HIGH POINT – According to a survey from e-commerce technology firm Lightspeed, omnichannel retailers are outperforming those who operate solely through e-commerce or brick-and-mortar.
“Before COVID, the viability of brick-and-mortar’s future was in question,” said Lightspeed CEO JP Chauvet. “When COVID hit, physical-only retailers accelerated e-commerce strategies years into the future, leading many to believe it may have sped up the anticipated demise of brick-and-mortar. But consumers coming out of lockdown want to shop in-store, while also shopping at home.”
The survey, which polled retailers of various products from around the world, found that omnichannel retailers outperformed overall (61% in the U.S.), celebrating the largest year-over-year revenue growth vs. just e-commerce merchants (47%) and brick-and-mortar merchants (41%).
Here are some other key findings:
- Retailers are coping with labor shortages by operating with less staff than needed (32%), increasing wages/benefits to attract/retain staff (18%) and being open fewer hours due to staffing limitations (12%).
- 63% of consumers felt supporting local, independent business was either important or very important, with 37% planning to shop local more often in 2022.
- 74% said technology adoption had a positive impact on their business over the past two years.
- A majority of survey respondents (60%) also affirmed that shoppers have become less patient since the pandemic.
- Nearly half of all American and Canadian retailers reported higher revenue in 2021 over 2020, with 12% in the U.S. saying it was significantly higher.
- Sales channels like social media and online marketplaces also played a critical role in sales growth throughout 2021. Among the top sales channels where merchants are seeing growth, Google and Facebook took the top two spots with sales growth nearly equal across regions, while Instagram came in a close third place.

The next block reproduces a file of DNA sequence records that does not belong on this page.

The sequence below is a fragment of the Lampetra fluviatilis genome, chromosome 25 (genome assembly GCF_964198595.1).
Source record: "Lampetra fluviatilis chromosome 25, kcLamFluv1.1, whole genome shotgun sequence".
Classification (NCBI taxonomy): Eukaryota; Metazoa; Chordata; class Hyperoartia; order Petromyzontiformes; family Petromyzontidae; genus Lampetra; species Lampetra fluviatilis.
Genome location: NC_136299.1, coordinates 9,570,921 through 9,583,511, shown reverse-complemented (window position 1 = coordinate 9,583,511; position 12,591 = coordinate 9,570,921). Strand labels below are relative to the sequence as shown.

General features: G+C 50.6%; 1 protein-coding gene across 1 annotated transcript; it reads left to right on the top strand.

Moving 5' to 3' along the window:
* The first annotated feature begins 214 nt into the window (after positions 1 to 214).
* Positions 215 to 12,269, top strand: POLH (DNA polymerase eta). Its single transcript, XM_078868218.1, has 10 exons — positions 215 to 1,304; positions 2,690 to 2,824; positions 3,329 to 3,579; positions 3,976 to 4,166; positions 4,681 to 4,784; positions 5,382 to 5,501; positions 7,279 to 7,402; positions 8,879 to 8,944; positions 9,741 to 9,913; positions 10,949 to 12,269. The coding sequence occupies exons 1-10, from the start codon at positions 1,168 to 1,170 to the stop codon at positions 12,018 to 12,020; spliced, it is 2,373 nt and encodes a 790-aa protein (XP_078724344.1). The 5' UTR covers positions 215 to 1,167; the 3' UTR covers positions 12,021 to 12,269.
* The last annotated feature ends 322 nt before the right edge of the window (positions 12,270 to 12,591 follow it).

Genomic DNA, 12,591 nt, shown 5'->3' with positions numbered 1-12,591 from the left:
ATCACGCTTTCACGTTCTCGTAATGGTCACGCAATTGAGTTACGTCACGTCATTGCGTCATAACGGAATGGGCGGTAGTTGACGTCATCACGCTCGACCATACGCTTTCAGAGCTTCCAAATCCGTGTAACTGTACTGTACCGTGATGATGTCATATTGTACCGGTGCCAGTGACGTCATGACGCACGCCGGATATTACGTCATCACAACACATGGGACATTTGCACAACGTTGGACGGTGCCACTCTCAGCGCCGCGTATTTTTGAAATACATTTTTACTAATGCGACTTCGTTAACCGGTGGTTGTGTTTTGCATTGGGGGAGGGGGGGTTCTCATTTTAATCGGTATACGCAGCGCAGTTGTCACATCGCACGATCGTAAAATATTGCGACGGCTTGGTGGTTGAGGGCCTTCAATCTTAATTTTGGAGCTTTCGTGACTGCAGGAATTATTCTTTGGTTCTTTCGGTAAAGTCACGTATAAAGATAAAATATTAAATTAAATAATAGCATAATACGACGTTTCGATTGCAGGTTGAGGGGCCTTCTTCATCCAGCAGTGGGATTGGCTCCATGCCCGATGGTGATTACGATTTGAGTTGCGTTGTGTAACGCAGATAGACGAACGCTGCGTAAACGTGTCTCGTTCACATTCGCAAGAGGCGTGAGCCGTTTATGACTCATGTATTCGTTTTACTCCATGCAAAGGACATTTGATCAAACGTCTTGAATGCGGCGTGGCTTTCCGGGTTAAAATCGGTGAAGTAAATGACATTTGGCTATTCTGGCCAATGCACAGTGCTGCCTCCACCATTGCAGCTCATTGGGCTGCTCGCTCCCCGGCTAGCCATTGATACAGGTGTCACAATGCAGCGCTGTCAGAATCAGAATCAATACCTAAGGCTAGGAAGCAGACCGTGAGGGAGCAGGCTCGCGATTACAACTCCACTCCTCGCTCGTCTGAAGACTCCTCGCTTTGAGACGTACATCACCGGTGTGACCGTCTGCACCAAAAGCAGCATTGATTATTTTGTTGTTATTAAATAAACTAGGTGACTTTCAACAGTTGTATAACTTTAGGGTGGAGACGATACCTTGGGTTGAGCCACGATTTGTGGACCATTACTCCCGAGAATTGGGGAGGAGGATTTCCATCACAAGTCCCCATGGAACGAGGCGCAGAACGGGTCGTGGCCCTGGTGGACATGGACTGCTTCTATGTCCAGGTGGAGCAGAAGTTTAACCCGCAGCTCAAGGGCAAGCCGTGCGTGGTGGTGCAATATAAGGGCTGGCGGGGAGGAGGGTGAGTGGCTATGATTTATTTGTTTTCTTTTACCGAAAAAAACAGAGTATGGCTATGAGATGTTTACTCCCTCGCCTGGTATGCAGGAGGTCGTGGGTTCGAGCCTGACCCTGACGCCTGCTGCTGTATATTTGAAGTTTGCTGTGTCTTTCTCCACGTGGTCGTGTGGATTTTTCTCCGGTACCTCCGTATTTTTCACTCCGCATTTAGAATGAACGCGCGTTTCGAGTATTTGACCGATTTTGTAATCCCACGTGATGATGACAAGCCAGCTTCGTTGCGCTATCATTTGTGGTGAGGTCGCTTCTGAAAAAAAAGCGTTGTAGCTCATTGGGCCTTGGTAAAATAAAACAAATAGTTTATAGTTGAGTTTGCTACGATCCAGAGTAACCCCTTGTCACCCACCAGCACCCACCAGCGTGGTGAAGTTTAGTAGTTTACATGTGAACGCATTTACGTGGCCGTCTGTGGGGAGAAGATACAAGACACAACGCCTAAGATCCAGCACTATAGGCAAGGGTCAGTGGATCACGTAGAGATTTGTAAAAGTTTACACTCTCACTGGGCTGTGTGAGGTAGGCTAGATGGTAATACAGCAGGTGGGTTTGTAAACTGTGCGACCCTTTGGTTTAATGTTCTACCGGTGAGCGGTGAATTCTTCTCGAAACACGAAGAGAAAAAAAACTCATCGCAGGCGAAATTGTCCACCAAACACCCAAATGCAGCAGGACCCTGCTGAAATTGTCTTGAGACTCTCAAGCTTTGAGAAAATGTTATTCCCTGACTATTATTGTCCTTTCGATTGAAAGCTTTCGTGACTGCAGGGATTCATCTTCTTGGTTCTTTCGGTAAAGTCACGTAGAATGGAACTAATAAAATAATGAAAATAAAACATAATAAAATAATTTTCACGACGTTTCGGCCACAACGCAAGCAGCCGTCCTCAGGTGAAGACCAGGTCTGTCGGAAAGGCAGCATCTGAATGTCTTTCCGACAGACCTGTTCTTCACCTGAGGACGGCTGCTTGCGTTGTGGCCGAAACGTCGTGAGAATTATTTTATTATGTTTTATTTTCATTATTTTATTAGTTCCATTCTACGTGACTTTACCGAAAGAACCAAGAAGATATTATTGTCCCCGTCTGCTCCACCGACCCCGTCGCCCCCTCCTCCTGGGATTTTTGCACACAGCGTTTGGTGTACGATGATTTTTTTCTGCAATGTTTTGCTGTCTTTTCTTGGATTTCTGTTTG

- An average of 39% of consumer survey respondents reported they’ll shop mostly in-store over the next six months compared with just 23% for e-commerce. This indicates growing recovery to, but not quite matching yet, pre-pandemic levels, as 50% of customers shopped in-store in 2019. However, while consumers may be planning to shop more in-store, they’re planning to shop less overall. About 30% of consumer survey respondents said they plan to shop less overall in 2022 vs. only 10% who plan to shop more.
Robert Dalheim, senior editor of case goods and global sourcing, has been writing about the woodworking industry and business news since 2015. He is a graduate of Northern Illinois University with degrees in journalism and political science. Contact Bobby at [email protected] or by calling (336) 605-3815.